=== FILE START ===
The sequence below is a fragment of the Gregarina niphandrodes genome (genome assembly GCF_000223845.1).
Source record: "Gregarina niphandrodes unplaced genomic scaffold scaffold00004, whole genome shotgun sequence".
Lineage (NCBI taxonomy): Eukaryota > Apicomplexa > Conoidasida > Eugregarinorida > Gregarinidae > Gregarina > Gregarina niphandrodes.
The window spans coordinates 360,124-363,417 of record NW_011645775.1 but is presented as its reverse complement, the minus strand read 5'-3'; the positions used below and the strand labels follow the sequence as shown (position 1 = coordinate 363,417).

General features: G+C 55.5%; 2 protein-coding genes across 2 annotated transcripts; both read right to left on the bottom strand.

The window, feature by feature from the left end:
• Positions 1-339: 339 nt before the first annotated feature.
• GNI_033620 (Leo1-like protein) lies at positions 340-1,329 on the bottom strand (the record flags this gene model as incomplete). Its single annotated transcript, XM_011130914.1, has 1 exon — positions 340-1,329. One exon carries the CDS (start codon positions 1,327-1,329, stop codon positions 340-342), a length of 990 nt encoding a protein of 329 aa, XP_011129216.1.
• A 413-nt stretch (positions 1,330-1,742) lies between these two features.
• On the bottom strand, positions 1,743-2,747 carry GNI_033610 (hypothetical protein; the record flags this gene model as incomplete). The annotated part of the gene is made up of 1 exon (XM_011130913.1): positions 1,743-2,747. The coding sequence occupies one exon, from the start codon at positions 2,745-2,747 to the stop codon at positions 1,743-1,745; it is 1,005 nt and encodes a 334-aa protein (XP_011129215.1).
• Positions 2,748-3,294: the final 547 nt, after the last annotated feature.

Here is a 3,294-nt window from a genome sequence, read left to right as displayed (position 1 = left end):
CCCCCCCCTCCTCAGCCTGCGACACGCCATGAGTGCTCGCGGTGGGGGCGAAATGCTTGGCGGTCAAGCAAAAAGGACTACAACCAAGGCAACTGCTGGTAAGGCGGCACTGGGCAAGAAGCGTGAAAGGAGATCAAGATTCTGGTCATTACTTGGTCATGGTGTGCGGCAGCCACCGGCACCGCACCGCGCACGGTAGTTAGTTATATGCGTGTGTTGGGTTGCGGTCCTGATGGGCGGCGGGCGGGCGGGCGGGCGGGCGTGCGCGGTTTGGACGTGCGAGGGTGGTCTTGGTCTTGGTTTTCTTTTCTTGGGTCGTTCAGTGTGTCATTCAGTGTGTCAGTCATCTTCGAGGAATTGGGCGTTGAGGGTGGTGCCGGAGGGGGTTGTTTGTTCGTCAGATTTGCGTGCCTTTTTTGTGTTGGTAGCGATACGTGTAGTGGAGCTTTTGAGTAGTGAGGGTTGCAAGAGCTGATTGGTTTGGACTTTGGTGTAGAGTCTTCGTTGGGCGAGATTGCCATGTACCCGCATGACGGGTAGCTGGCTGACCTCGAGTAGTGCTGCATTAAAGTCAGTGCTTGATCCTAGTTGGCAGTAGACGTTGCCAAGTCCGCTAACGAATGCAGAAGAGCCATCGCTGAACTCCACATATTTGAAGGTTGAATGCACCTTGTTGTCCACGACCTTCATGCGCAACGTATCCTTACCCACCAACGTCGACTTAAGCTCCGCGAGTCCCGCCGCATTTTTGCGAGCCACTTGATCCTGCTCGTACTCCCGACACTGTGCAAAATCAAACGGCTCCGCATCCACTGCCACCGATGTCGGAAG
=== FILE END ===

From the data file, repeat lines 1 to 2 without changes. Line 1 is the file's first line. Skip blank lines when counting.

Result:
The sequence below is a fragment of the Gregarina niphandrodes genome (genome assembly GCF_000223845.1).
Source record: "Gregarina niphandrodes unplaced genomic scaffold scaffold00004, whole genome shotgun sequence".